Rough HDD performance

I just found an Hitachi Deskstar for $70 AR, the catch is that it ATA 100. I have a 1 yr old system (my boot drive is SATA) so it's capable of a lot more, but if I splurge for a SATA150 it'll cost about twice as much. I was wondering just how much of a performance hit I would suffer. I'll be using the new drive mostly for transfering, editing and mpeg encoding very large video files ~80GB (from miniDV tapes).
The ATA 100 is a 250GB drive, my main concern is that it's a 40pin IDE so will I be forced to partition the drive (I read sth in the sticky that above 137GB isnt recognized???) I dunno if it has NCQ - probably not eh? I'm confused since the first of the HDD FAQ's said that there's no performance difference between the ATA100 and ATA133 and I read that there isnt much difference between the 133 and the SATA150, so what's your take on it?
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  1. No one hard drive can utilize all the bandwidth a controller can provide. When using only one hard drive ata100 is no faster than sata. You will only utilize that bandwidth if you have a couple hard drives in a raid array.
    With a single drive you will only see speed improvements with different hardware in the hard drive, not necissarily using sata over ide. Such as having 8mb of cache instead of 2mb, or having a 10000rpm drive instead of a 7200 or 5400rpm drive.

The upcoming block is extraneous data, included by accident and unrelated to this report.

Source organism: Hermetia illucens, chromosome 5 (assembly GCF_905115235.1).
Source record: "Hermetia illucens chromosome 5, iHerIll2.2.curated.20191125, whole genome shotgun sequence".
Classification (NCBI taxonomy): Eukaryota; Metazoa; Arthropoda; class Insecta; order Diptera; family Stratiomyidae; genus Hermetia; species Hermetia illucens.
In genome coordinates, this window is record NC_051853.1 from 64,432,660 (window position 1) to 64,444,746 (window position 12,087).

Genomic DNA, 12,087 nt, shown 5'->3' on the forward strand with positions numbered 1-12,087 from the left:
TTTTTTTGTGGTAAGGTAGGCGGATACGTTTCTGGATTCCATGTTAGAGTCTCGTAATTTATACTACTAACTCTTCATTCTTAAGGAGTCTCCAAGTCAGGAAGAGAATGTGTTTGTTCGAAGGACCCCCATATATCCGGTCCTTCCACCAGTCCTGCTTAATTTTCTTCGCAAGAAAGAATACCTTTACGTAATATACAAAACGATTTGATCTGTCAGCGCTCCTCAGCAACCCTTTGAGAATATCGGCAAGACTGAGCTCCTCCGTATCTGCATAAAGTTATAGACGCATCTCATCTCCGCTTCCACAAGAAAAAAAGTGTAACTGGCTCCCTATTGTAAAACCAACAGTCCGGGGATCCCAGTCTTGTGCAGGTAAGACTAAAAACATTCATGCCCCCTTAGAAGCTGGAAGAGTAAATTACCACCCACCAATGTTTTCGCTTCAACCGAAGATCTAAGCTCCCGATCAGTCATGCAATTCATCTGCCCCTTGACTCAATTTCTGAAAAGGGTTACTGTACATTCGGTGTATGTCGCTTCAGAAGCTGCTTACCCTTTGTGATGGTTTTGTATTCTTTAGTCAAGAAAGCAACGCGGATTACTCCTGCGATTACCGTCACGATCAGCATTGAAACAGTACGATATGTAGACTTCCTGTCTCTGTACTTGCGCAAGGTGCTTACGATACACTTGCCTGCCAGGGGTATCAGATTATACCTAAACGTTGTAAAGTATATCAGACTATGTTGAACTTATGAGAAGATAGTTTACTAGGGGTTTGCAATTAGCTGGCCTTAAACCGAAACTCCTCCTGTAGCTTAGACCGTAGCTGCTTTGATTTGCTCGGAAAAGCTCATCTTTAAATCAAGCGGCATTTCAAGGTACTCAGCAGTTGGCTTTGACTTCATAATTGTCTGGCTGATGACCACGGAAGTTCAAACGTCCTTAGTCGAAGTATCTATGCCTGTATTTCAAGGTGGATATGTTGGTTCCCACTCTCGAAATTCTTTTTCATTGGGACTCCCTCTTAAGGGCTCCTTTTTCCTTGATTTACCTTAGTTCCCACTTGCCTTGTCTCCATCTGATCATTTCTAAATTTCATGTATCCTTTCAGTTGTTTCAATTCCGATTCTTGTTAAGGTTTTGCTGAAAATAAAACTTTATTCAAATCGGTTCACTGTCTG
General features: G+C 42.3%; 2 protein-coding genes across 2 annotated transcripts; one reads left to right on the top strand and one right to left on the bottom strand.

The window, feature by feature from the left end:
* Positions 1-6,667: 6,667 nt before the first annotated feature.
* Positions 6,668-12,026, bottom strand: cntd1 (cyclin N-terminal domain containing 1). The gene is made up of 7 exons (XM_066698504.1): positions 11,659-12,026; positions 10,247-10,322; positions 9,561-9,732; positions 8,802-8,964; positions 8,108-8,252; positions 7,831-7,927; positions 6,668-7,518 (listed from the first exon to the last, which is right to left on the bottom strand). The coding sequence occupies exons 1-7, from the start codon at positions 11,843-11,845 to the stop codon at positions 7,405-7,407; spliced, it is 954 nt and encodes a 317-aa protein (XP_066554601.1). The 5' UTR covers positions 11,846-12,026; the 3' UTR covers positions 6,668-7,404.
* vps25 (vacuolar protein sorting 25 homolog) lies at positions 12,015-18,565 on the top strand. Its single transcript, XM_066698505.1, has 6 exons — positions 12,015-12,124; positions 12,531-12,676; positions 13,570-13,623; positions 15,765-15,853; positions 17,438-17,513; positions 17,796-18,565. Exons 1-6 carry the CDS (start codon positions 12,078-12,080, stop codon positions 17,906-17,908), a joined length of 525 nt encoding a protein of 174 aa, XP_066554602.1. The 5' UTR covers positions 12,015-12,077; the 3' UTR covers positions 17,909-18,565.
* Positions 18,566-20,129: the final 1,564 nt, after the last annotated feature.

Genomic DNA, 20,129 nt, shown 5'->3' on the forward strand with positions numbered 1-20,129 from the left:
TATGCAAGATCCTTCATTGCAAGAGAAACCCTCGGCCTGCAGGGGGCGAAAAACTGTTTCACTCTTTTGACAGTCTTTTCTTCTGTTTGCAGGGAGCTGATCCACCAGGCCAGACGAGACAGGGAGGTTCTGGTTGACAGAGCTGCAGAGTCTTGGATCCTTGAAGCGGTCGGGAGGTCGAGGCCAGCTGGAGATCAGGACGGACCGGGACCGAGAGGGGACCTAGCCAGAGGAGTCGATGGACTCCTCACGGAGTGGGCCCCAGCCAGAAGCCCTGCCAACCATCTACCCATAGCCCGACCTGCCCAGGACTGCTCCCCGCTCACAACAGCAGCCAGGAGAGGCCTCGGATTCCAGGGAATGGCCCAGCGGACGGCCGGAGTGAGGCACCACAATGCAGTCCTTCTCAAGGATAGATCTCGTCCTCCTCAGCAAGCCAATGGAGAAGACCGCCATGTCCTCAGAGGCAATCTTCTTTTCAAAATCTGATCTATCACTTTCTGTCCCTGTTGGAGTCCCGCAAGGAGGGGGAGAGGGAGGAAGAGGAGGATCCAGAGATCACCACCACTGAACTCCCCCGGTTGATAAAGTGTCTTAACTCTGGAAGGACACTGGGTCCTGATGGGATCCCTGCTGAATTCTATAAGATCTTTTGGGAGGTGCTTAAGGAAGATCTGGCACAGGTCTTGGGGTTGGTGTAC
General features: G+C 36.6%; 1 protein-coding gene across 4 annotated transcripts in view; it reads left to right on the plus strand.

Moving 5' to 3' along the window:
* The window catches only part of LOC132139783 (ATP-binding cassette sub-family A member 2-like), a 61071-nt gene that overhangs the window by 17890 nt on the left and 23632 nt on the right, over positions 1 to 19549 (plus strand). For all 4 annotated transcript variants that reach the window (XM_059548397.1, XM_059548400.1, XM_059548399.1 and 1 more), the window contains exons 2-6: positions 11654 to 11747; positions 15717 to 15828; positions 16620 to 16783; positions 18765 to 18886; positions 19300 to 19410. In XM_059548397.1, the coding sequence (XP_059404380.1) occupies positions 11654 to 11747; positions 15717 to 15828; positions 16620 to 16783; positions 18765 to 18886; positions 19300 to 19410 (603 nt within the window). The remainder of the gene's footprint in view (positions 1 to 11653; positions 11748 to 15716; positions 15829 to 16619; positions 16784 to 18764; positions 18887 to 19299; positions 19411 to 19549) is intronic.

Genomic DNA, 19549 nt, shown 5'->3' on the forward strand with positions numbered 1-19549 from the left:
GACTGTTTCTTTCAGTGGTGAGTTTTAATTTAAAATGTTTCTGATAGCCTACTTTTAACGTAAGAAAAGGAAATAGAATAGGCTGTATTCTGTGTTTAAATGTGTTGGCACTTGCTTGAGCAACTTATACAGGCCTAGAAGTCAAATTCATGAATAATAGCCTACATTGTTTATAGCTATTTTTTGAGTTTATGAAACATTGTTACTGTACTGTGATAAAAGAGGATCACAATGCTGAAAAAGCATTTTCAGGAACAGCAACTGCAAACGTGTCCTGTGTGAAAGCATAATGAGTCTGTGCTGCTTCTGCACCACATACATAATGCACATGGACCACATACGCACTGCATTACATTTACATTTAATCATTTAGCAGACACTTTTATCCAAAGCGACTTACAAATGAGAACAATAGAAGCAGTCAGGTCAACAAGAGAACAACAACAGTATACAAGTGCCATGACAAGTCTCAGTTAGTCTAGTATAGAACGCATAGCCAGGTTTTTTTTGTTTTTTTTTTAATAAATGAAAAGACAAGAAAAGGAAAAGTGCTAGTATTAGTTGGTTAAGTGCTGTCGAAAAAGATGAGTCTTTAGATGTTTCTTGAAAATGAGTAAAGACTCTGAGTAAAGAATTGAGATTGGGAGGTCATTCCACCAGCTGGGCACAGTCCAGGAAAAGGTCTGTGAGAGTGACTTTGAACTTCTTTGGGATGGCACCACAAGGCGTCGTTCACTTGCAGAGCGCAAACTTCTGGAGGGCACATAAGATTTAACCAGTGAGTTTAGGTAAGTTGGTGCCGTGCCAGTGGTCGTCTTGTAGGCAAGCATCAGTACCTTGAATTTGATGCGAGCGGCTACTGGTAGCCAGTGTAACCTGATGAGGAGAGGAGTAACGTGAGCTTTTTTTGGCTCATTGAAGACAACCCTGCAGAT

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  2. thanks for clearing that up! What about the partition issue? Let me quote the first FAQ answer to difference between ATA100 and ATA133 "The main benefits of ATA133 <over ATA100> are: Combined bandwidth for 2 drives on the same channel is increased and ATA133 allows native use of drives over 127Gb in capacity (an ata100 limitation) Note: The latest revision of ATA100 now supports 48bit addressing thus drives over 127Gb capacity."
    So, The specs of the ATA100 drive say the port connector is IDE 40 pin, does this mean that it's one of the older models that are incapable of native support beyond 127GB? I'm reluctant to partition, will this mean that I'm forced to?
  3. I've never heard of that before :)
    I've seen plenty of IDE hard drives over 127gb that are ata100 and ata133. That was probably a limitation of older motherboards or hard drive controllers.
    IDE is and always has been 40pin.

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  4. cool! I'm going shoppin!
    thanks for the advice, M
  5. ATA100 had a 127GB drive limit, so it was updated to include support for 48-bit addressing. This is a BIOS update and has been present in most new BIOS codes for a couple years.

    Windows XP also had a similar limit prior to the release of Service Pack 1.

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  6. IDE has always been 40 pins, but to for ATA 66+ you need a 80 pin cable. The extra pins prevent interference allowing for higher speeds.
  7. Crashman, you might want to put the information in your post as an edit to the FAQ. I think it's important to attribute the 137GB limit to the BIOS rather than the drive - Mick
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